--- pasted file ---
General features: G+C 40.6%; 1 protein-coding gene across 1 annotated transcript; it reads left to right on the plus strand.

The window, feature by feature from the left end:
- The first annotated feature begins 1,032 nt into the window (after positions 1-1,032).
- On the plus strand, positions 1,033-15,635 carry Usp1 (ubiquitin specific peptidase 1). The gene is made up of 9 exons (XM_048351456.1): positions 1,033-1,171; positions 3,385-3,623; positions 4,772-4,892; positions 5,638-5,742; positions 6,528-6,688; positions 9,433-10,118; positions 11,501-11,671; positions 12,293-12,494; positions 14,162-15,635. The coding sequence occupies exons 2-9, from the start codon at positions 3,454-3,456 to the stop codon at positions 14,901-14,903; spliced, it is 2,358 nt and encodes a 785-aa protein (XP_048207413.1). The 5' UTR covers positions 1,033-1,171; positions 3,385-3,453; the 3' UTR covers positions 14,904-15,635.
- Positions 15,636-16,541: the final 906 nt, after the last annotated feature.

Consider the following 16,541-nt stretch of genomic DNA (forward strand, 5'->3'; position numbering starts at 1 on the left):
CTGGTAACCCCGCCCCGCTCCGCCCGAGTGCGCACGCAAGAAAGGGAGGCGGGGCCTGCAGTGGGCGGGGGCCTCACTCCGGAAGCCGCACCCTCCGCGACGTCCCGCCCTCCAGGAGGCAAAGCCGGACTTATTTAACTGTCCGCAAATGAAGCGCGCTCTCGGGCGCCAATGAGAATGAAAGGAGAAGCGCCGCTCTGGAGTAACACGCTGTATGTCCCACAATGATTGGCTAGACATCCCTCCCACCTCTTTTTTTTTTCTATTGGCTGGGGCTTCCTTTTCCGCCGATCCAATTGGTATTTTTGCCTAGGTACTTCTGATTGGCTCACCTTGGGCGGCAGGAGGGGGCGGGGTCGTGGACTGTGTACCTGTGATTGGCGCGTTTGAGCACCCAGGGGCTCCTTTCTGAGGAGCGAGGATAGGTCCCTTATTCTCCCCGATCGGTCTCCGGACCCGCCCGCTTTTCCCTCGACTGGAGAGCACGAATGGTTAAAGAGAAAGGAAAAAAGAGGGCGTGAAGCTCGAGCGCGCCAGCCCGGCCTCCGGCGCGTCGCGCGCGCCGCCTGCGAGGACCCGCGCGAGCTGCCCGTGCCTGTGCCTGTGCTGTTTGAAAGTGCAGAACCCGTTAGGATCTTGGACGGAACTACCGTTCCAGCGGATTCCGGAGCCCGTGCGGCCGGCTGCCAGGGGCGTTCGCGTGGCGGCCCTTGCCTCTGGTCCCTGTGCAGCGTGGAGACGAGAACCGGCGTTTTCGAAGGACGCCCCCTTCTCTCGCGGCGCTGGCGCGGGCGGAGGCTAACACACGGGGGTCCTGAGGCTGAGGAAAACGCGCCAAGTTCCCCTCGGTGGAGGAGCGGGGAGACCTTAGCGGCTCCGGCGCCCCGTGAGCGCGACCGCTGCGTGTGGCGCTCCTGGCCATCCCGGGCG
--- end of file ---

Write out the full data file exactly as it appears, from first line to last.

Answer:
General features: G+C 40.6%; 1 protein-coding gene across 1 annotated transcript; it reads left to right on the plus strand.

The window, feature by feature from the left end:
- The first annotated feature begins 1,032 nt into the window (after positions 1-1,032).
- On the plus strand, positions 1,033-15,635 carry Usp1 (ubiquitin specific peptidase 1). The gene is made up of 9 exons (XM_048351456.1): positions 1,033-1,171; positions 3,385-3,623; positions 4,772-4,892; positions 5,638-5,742; positions 6,528-6,688; positions 9,433-10,118; positions 11,501-11,671; positions 12,293-12,494; positions 14,162-15,635. The coding sequence occupies exons 2-9, from the start codon at positions 3,454-3,456 to the stop codon at positions 14,901-14,903; spliced, it is 2,358 nt and encodes a 785-aa protein (XP_048207413.1). The 5' UTR covers positions 1,033-1,171; positions 3,385-3,453; the 3' UTR covers positions 14,904-15,635.
- Positions 15,636-16,541: the final 906 nt, after the last annotated feature.

Consider the following 16,541-nt stretch of genomic DNA (forward strand, 5'->3'; position numbering starts at 1 on the left):
CTGGTAACCCCGCCCCGCTCCGCCCGAGTGCGCACGCAAGAAAGGGAGGCGGGGCCTGCAGTGGGCGGGGGCCTCACTCCGGAAGCCGCACCCTCCGCGACGTCCCGCCCTCCAGGAGGCAAAGCCGGACTTATTTAACTGTCCGCAAATGAAGCGCGCTCTCGGGCGCCAATGAGAATGAAAGGAGAAGCGCCGCTCTGGAGTAACACGCTGTATGTCCCACAATGATTGGCTAGACATCCCTCCCACCTCTTTTTTTTTTCTATTGGCTGGGGCTTCCTTTTCCGCCGATCCAATTGGTATTTTTGCCTAGGTACTTCTGATTGGCTCACCTTGGGCGGCAGGAGGGGGCGGGGTCGTGGACTGTGTACCTGTGATTGGCGCGTTTGAGCACCCAGGGGCTCCTTTCTGAGGAGCGAGGATAGGTCCCTTATTCTCCCCGATCGGTCTCCGGACCCGCCCGCTTTTCCCTCGACTGGAGAGCACGAATGGTTAAAGAGAAAGGAAAAAAGAGGGCGTGAAGCTCGAGCGCGCCAGCCCGGCCTCCGGCGCGTCGCGCGCGCCGCCTGCGAGGACCCGCGCGAGCTGCCCGTGCCTGTGCCTGTGCTGTTTGAAAGTGCAGAACCCGTTAGGATCTTGGACGGAACTACCGTTCCAGCGGATTCCGGAGCCCGTGCGGCCGGCTGCCAGGGGCGTTCGCGTGGCGGCCCTTGCCTCTGGTCCCTGTGCAGCGTGGAGACGAGAACCGGCGTTTTCGAAGGACGCCCCCTTCTCTCGCGGCGCTGGCGCGGGCGGAGGCTAACACACGGGGGTCCTGAGGCTGAGGAAAACGCGCCAAGTTCCCCTCGGTGGAGGAGCGGGGAGACCTTAGCGGCTCCGGCGCCCCGTGAGCGCGACCGCTGCGTGTGGCGCTCCTGGCCATCCCGGGCG